Continuing their attempt at world domination via your TV screen, Lucifer is the second show to come from the pages of DC Comics Vertigo line. Like a couple of the other DC shows, Lucifer too has fallen victim to the writers and producers of FOX who seemingly have absolutely no idea what the property they’re adapting for TV is, or how to use it.
• Exhibition: DVD
• Rating: 15
• Run Time: Approx 590 minutes
Lucifer Morningstar is (or was, rather) the ruler of hell, who being tired of his lot decides to leave his domain, forever sealing the gates to hell behind him and set up shop in Los Angels, where he opens a club called Lux and for a time enjoys a life of luxurious L.A. excess.
And that’s where the similarities to the comic end.
You see, Lucifer witnesses a drive by shooting, and would have fallen victim to it; were it not for the whole ‘him being immortal’ thing, and decides to help the L.A.P.D. track down the culprit behind the shooting and bring them punishment.
He is partnered up with a reluctant Detective Chloe Decker (Lauren German), an ex-actor turned cop trying to balance her work and life as a single parent, and together the two solve murders on a case by case basis with the use of Lucifer’s supernatural charm.
The shtick here is that Lucifer is the devil, and he makes no effort to hide it. In fact, he relishes in telling people exactly who and what he is. Being the devil comes with certain perks – Lucifer is so charming that people can’t stop themselves revealing their inner most desires to him, and it is through this power that crimes are often solved.
This is a plot device that could easily become boring quickly, but in fact goes a long way to establishing the shows sense of humour. Many of the gags come from Lucifer explaining who he is to people and no one believing him, instead choosing to explain away or outright deny his abilities, and often looking more the fool for it.
Detective Decker is the only person immune to Lucifer’s charm, and for this reason he is captivated by her. This is basically the main reason he decides to help her solve crimes. She is a mystery to him and he needs to know why she alone if unaffected by him. That and he had a lot of fun tracking down and punishing the first guy.
There are some deeper changes within Lucifer that occur while he is around detective Decker too, but to go into too much detail would plant me firmly within spoiler territory, and there is a special place in hell for people who post spoilers.
If you’re looking for an accurate adaptation of the Lucifer comic series this is not it. At all. What Lucifer is, however, is a highly entertaining police procedural trying to find its own identity in a sea already swarming with CSI copies and spinoffs.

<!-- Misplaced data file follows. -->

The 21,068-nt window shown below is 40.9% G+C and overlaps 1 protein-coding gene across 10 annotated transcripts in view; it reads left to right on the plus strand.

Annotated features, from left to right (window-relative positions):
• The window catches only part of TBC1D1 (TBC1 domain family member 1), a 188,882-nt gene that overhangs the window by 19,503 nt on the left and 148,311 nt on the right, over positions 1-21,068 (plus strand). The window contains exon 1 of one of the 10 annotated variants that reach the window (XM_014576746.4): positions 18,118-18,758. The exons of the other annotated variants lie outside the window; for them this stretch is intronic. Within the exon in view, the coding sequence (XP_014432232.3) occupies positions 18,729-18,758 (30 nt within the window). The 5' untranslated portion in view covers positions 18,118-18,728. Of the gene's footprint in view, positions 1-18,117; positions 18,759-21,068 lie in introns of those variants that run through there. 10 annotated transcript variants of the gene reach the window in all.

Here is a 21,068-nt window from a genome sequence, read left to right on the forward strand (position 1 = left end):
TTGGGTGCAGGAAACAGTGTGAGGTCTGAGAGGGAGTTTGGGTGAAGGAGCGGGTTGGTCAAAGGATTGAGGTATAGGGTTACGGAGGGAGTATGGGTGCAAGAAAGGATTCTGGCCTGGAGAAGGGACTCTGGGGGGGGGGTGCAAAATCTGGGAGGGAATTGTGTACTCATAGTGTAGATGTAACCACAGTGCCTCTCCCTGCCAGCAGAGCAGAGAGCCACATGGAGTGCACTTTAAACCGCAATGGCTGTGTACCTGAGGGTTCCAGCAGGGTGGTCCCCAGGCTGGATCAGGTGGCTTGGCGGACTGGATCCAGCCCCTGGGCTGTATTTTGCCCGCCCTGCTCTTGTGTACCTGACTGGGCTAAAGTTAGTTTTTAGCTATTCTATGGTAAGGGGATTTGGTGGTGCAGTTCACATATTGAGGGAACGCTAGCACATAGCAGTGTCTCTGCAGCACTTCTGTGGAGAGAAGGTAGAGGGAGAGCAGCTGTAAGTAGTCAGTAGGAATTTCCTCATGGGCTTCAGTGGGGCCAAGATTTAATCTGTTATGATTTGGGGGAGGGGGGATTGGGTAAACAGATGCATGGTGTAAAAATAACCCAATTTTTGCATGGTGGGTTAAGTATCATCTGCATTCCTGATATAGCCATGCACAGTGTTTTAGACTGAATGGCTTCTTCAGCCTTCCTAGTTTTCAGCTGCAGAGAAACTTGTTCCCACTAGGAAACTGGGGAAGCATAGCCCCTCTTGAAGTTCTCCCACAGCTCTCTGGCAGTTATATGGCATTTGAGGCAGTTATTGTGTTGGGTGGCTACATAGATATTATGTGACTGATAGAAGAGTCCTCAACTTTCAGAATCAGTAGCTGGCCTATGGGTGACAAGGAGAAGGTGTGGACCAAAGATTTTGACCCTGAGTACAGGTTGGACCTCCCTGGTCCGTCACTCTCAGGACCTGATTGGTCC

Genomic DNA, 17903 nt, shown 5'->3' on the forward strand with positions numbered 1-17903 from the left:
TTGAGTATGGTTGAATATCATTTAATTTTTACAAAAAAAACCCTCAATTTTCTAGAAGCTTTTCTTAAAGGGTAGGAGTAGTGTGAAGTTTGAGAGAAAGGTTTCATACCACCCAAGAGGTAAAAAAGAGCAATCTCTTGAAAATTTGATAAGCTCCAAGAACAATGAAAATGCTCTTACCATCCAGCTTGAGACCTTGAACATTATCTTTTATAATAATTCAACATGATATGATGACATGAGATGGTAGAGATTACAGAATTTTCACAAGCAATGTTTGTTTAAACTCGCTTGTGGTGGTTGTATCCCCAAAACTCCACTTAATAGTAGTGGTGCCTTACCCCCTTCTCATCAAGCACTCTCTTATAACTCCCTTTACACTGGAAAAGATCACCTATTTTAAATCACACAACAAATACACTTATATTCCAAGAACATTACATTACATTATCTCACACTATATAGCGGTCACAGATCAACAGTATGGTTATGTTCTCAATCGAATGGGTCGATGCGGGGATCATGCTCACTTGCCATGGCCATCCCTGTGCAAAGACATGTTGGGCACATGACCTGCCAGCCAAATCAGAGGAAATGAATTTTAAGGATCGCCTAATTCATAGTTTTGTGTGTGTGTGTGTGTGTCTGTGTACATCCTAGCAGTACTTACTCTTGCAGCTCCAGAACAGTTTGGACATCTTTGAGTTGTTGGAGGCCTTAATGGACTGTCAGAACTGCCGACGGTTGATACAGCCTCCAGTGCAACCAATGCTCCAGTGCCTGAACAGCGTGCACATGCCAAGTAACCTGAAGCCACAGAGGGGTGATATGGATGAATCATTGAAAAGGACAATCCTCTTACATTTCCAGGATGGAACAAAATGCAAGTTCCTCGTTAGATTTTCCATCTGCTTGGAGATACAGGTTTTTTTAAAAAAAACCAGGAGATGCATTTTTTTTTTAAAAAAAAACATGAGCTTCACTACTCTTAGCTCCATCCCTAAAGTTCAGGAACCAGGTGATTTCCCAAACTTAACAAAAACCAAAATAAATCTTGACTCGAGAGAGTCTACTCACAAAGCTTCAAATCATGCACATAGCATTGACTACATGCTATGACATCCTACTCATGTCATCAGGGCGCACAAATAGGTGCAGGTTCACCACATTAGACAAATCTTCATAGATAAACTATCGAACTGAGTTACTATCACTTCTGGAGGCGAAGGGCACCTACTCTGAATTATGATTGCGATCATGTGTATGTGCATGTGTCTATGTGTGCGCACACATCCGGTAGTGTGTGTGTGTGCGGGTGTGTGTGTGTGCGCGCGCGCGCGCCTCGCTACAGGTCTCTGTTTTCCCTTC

The show is at its strongest when it is away from the crime scenes and instead focussing on the characters and their personal dramas.
Tom Ellis, who is as charming as he is handsome, plays the role with such gusto it’s impossible not to be sucked in by his performance. He completely sells himself as the Lord of Hell, eager to hear and play out your every desire.
His brother Amenadiel, and friend Mazikeen are shaking things up in his world by trying to convince him to return to hell and his hellish duties, creating a conflict with who he is, what he wants to do, and what he should do.
This internal conflict and vulnerability can be seen during his encounters with Doctor Linda Martin, a psychiatrist with whom he exchanges sexual favours for her professional services. He is desperately trying to make sense of what is going on around and within himself, and there are some genuinely touching moments between the two.
This is until Lucifer says something to completely ruin the moment, but these retorts in themselves are an example of him using humour as a defence mechanism and so the cycle continues. Themes of identity are the blood of the show, specifically the question of does your past determine your future?
Scarlett Estevez who plays Detective Decker’s young daughter, Trixie, is a stand out in the show, and her and Lucifer’s relationship is easily one of the highlights. Lucifer’s childish abandon and lack of any social filter resonates, unsurprisingly, with the only child character in the main cast. And their almost love/hate relationship steals the show any time they appear on screen together.
Some of the best stories are focused on these personal moments, and do a great job of making this otherworldly character relatable, and dare I say human.
Being a comic nut I was sceptical going in, but I was surprised by the shows humour and charm. I enjoyed watching Lucifer, and I’d even call myself a fan. The world and characters are fun, and it is seriously funny in places. If you like police dramas with a sense of humour this is definitely a show you should watch.
We were sent the DVD box set, which is sadly lacking in the Special Features department. There’s a Comic Con panel which is short and fun, if not a little bit awkward to watch as the series creators try to explain away why it is so different to the comics.
There are deleted scenes and a handful of short character profiles too, but nothing worth buying the box set for.
Lucifer is well worth a watch if you are looking for something to binge over a rainy weekend, but it’s all available on Amazon instant video to stream, which most people have access to via Prime nowadays. And if not the price for a one-month subscription to watch this season and the ongoing season two is considerable cheaper than buying the box set.
Just don’t waste your time watching Preacher.